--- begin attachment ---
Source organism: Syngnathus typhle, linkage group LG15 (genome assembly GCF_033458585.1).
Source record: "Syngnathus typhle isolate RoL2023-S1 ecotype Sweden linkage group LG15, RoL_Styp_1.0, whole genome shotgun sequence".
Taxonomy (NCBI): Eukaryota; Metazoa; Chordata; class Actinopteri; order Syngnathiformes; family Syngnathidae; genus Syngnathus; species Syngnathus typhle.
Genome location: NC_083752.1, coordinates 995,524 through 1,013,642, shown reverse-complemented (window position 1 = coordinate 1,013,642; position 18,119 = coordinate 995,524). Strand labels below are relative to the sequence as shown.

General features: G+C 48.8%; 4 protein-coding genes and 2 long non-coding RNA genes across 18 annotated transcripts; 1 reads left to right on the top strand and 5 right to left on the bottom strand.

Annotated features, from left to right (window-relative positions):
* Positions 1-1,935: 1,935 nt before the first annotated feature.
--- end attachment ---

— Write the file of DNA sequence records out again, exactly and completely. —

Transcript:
Source organism: Syngnathus typhle, linkage group LG15 (genome assembly GCF_033458585.1).
Source record: "Syngnathus typhle isolate RoL2023-S1 ecotype Sweden linkage group LG15, RoL_Styp_1.0, whole genome shotgun sequence".
Taxonomy (NCBI): Eukaryota; Metazoa; Chordata; class Actinopteri; order Syngnathiformes; family Syngnathidae; genus Syngnathus; species Syngnathus typhle.
Genome location: NC_083752.1, coordinates 995,524 through 1,013,642, shown reverse-complemented (window position 1 = coordinate 1,013,642; position 18,119 = coordinate 995,524). Strand labels below are relative to the sequence as shown.

General features: G+C 48.8%; 4 protein-coding genes and 2 long non-coding RNA genes across 18 annotated transcripts; 1 reads left to right on the top strand and 5 right to left on the bottom strand.

Annotated features, from left to right (window-relative positions):
* Positions 1-1,935: 1,935 nt before the first annotated feature.